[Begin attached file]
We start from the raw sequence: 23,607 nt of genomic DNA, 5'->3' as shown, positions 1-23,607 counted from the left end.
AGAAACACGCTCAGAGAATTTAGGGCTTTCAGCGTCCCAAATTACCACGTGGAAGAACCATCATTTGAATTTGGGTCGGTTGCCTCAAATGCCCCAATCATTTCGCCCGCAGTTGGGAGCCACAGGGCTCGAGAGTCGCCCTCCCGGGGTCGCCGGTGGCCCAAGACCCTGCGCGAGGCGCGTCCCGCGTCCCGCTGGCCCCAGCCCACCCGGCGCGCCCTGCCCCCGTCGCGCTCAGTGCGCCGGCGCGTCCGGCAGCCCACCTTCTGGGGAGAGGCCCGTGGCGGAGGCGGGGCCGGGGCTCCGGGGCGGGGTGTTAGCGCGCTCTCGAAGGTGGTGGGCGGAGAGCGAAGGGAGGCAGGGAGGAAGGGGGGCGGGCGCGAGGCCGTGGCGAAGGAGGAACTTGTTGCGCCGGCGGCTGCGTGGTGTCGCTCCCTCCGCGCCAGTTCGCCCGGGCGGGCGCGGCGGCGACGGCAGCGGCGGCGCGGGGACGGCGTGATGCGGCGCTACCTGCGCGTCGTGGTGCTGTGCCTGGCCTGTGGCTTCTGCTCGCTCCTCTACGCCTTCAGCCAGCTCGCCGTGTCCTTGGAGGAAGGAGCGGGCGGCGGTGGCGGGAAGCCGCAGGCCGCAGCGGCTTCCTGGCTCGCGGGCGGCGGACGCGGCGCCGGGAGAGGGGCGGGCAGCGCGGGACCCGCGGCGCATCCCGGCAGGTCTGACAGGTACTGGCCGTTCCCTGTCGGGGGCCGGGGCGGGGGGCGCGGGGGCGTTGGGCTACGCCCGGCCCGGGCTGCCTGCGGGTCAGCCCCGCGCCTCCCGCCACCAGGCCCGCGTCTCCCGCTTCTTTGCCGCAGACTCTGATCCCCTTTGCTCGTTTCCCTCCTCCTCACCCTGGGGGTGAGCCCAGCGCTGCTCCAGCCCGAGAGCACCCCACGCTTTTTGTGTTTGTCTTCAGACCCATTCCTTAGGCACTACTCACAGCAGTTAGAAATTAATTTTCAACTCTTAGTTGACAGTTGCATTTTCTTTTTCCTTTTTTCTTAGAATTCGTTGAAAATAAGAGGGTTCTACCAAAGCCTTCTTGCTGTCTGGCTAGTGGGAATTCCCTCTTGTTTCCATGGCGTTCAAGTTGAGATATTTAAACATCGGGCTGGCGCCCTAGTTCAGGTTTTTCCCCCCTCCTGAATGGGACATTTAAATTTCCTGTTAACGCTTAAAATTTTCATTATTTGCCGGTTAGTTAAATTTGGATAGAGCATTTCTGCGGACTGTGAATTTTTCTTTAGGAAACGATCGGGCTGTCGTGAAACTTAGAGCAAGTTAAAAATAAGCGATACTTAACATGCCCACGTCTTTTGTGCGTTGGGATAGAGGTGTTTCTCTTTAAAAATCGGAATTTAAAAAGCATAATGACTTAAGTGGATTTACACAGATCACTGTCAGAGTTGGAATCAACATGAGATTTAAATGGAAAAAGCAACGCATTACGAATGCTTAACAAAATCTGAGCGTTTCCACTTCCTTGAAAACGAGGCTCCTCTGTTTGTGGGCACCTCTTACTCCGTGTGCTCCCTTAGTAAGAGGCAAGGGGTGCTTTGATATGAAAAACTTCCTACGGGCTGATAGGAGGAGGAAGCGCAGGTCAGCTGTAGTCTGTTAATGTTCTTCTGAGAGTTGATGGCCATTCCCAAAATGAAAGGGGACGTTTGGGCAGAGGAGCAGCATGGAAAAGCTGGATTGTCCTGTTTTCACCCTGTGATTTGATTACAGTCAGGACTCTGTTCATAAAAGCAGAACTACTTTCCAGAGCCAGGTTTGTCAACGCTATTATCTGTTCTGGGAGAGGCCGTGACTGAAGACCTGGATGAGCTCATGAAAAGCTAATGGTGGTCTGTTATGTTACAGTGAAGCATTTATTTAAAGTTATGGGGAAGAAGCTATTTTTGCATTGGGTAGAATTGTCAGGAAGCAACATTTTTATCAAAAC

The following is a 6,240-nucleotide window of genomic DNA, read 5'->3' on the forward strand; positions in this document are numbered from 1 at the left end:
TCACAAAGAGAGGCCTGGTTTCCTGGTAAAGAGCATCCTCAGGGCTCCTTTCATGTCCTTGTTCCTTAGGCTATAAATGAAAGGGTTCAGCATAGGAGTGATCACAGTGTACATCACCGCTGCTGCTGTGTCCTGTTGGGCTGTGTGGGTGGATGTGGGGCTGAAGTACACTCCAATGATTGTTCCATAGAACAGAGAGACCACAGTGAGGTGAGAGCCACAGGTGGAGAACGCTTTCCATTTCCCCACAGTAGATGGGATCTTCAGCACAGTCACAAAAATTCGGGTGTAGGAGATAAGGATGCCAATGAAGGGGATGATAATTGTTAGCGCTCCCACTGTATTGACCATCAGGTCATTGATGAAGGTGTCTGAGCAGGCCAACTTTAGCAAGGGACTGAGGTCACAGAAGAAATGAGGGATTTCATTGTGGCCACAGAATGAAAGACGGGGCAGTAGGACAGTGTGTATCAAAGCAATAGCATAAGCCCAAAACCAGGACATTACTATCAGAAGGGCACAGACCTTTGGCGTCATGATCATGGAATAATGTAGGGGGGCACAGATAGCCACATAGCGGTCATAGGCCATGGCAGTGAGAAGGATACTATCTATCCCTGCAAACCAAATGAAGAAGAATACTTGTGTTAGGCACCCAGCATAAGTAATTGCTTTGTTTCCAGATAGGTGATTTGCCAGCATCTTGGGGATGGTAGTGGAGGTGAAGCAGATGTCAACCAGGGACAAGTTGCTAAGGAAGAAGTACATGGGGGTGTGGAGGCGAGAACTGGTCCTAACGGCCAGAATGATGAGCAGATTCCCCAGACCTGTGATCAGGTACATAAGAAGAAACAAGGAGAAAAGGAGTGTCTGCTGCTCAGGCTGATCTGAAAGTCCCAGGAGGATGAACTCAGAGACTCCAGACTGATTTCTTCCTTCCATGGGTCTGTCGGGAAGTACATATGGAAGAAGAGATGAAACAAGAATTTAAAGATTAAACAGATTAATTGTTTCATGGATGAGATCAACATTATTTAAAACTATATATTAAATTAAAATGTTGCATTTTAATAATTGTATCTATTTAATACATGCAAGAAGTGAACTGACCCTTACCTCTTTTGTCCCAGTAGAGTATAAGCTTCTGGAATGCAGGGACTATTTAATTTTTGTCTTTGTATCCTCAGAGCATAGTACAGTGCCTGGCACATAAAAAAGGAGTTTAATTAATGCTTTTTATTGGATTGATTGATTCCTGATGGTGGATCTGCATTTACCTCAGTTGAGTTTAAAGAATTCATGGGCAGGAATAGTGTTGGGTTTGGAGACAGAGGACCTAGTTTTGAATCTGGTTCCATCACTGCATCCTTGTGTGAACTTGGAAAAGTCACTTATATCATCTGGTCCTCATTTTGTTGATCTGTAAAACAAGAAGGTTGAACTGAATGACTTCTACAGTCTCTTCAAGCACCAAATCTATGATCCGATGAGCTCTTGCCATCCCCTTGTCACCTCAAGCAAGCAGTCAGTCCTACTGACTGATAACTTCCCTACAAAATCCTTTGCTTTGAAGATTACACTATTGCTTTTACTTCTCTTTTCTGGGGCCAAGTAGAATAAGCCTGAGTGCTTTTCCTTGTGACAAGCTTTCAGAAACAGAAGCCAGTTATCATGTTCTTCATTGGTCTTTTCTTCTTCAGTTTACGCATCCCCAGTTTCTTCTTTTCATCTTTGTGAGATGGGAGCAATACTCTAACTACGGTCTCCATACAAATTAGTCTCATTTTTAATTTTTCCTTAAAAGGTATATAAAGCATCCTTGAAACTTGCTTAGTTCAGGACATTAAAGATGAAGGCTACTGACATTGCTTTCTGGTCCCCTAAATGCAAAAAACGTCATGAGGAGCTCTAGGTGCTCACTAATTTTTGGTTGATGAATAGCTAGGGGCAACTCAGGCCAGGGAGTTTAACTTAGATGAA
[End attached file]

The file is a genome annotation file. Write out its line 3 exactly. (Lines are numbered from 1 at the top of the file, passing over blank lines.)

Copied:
The following is a 6,240-nucleotide window of genomic DNA, read 5'->3' on the forward strand; positions in this document are numbered from 1 at the left end: